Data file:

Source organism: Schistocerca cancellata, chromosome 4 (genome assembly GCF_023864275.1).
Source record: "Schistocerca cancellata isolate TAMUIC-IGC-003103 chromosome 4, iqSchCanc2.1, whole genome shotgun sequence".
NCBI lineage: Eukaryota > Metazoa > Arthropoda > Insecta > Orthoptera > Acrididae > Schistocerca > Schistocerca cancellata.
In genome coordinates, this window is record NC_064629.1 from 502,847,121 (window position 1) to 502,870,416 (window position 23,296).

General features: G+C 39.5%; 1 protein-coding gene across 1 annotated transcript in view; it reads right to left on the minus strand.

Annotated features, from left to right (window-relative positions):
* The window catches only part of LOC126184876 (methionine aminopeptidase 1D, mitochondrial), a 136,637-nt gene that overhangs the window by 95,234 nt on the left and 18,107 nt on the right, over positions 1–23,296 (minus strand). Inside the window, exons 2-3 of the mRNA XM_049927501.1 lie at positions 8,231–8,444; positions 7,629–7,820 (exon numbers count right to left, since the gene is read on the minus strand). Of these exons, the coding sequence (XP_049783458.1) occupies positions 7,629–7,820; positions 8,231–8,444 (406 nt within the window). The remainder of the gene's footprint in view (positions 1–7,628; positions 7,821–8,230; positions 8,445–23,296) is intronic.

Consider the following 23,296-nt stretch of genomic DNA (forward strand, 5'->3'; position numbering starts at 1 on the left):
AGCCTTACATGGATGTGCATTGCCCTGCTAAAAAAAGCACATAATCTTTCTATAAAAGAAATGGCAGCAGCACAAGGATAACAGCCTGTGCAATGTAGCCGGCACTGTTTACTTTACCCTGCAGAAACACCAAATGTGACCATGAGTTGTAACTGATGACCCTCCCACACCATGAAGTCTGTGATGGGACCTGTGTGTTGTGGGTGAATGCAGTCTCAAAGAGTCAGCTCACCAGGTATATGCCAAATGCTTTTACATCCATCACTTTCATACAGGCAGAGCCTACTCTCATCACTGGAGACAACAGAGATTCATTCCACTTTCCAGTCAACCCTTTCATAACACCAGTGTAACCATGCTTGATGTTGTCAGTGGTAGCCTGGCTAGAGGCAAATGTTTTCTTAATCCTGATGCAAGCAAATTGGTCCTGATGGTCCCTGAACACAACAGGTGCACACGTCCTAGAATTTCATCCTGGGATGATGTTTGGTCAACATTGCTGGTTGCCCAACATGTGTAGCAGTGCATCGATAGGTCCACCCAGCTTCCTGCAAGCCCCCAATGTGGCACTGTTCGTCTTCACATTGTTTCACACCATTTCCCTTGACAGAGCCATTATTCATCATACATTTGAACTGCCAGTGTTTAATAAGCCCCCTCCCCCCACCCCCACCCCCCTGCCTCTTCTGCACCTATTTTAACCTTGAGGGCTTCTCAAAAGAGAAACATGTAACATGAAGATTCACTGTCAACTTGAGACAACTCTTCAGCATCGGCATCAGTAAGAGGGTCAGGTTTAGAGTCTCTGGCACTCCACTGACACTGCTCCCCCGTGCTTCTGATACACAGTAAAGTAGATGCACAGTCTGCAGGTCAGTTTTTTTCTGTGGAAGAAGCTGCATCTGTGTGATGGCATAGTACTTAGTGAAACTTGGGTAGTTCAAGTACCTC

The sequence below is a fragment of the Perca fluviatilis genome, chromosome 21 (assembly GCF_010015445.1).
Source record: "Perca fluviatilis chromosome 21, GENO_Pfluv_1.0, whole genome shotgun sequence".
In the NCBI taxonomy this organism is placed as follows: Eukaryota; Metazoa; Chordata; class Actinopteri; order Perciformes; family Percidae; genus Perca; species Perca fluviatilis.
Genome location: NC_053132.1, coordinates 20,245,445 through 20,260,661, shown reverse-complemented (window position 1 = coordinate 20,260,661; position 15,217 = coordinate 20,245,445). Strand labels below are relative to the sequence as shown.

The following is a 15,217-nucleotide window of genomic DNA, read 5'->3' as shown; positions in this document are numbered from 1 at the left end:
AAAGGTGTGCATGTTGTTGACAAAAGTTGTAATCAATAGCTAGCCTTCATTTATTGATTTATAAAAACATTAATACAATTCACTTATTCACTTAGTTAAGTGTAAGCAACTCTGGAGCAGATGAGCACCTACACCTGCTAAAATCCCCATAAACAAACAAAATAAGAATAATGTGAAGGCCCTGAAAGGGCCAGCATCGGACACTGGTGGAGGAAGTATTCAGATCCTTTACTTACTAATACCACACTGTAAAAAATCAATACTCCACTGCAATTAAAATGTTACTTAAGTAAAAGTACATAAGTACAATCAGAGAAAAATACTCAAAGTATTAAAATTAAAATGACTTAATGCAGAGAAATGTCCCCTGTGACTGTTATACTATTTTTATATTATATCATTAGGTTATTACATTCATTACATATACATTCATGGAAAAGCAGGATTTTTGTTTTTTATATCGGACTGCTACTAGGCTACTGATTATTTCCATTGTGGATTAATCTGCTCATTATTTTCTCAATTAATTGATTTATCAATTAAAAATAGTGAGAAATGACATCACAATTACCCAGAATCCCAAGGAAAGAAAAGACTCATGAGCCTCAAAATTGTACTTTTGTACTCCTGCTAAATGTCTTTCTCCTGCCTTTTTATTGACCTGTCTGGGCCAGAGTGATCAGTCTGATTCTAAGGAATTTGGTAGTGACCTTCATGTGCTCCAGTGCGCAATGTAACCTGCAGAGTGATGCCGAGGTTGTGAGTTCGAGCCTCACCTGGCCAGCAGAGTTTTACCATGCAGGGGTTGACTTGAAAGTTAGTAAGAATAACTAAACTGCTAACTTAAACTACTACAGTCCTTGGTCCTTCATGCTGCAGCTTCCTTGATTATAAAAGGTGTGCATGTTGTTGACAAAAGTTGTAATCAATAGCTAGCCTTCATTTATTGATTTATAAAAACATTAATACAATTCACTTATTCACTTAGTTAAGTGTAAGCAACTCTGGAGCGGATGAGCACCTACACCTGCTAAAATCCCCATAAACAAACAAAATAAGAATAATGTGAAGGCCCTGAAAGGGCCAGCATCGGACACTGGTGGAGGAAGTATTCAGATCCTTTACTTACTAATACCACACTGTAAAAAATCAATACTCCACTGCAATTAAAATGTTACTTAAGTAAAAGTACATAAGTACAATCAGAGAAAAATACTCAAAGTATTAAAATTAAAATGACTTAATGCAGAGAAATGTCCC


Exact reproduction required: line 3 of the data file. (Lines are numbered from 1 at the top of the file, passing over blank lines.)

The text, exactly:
NCBI lineage: Eukaryota > Metazoa > Arthropoda > Insecta > Orthoptera > Acrididae > Schistocerca > Schistocerca cancellata.